It is a still further object of the present invention to provide a lens implant for use with such procedure.
It is a concomitant object of the present invention to provide such lens implant which will cooperate with the natural lens to correct the eyesight of the eye in question.
According to one embodiment of the invention there is provided a surgical procedure for correcting the eyesight of a human eye, comprising the steps of determining the amount of optical correction required for correcting the eyesight of the eye, determining the shape of the anterior surface of the natural lens in the eye providing an artificial lens having a medial optic portion which has a posterior face of concave shape complementing substantially the shape of the convex anterior surface of the natural lens, when the latter is in its flattest, natural condition in the eye and an anterior face chosen, in relation to the concave curvature of the posterior face, such that the optical power of the resulting optic will provide the amount of optical correction determined for the eye in question, inserting the artificial lens through an incision in the eye, and seating the artificial lens in the eye, with the optic portion located between the iris and the natural lens of the eye and with the posterior surface of the optic portion of the artificial lens in substantial face-to-face apposition (separated by a thin layer of aqueous humor) with the anterior surface of the natural lens and in substantial optical alignment therewith.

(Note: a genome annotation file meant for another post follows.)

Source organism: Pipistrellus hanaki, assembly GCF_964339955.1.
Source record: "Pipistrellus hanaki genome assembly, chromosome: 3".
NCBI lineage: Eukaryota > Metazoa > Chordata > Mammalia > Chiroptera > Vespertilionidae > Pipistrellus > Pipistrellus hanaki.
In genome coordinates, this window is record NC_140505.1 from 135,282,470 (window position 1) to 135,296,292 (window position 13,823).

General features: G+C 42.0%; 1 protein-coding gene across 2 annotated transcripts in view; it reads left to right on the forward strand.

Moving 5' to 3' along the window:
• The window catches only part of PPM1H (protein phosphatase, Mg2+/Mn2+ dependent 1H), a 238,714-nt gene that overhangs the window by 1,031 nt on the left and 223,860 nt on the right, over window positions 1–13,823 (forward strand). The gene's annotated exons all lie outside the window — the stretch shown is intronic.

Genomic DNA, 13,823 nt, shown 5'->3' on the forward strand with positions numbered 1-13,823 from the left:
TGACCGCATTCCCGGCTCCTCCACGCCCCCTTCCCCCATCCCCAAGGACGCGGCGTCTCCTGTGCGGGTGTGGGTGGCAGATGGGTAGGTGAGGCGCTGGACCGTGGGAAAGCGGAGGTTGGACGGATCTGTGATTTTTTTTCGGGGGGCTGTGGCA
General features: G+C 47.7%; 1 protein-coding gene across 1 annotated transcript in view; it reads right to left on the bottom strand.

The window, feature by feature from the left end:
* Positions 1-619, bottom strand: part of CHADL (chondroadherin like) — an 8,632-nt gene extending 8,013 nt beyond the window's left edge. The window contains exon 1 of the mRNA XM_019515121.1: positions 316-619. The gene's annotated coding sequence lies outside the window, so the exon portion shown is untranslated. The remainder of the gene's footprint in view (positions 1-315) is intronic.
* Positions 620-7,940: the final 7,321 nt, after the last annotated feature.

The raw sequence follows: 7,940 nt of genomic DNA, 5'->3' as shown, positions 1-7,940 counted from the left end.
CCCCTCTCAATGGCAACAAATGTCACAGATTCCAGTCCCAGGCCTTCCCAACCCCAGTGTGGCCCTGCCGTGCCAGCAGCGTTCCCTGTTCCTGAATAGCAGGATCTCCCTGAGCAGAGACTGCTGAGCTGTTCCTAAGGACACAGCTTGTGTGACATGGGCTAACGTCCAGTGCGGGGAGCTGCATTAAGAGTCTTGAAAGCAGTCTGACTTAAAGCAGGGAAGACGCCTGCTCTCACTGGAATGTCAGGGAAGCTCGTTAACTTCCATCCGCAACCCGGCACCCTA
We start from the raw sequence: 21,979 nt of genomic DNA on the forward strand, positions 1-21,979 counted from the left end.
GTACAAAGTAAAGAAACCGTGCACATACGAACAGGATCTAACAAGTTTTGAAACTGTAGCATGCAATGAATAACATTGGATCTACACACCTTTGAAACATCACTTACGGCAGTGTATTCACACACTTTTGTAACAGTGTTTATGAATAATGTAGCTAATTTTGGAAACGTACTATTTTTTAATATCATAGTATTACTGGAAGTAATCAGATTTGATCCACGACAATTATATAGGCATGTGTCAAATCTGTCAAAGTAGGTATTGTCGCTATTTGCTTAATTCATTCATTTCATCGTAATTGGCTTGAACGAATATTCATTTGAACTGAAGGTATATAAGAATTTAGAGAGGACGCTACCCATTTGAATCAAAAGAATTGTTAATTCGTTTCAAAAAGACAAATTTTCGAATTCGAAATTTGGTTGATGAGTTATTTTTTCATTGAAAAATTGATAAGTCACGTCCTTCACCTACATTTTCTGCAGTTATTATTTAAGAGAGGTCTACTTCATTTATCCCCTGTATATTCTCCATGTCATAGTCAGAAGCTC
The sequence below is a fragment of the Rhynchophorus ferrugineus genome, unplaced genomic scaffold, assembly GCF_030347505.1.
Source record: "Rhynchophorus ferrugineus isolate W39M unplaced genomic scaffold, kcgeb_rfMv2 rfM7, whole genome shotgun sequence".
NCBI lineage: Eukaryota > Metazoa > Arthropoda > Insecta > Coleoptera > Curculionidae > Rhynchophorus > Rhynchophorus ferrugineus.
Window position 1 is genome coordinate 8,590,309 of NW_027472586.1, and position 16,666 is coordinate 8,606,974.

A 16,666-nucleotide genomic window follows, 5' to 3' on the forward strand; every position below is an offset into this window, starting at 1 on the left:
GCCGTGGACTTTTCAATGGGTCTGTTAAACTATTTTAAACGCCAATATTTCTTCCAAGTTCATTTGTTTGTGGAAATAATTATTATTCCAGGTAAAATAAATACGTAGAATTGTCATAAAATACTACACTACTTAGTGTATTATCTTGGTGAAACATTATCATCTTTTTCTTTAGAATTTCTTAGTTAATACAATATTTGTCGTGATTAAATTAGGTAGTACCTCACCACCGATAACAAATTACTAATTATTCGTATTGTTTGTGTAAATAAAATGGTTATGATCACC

According to another embodiment of the invention there is provided an artificial lens implant for correcting the eyesight of a human eye, comprising a medial optic portion exhibiting the optical power required for correcting the eyesight of the eye in question, and, seating means extending from said medial optic portion, for seating the lens in the eye in such position that said medial optic portion is located between the iris and the natural lens in the eye, said optic portion having a posterior face of concave shape corresponding in curvature substantially to the curvature of the anterior face of the natural lens in the eye in which said artificial lens is to be implanted and having a anterior face of such shape that the combined effect of said anterior and posterior faces of said optic portion is to provide the appropriate optical power required for correcting the eyesight of the eye in question.
Thus, a lens implant is provided which may be inserted into the eye through a relatively small incision and will thereafter readily correct myopia of varying degree, including high degrees of myopia. By varying the shape of the anterior surface of the implant, such implant and the procedure described above can also be used to correct hyperopia.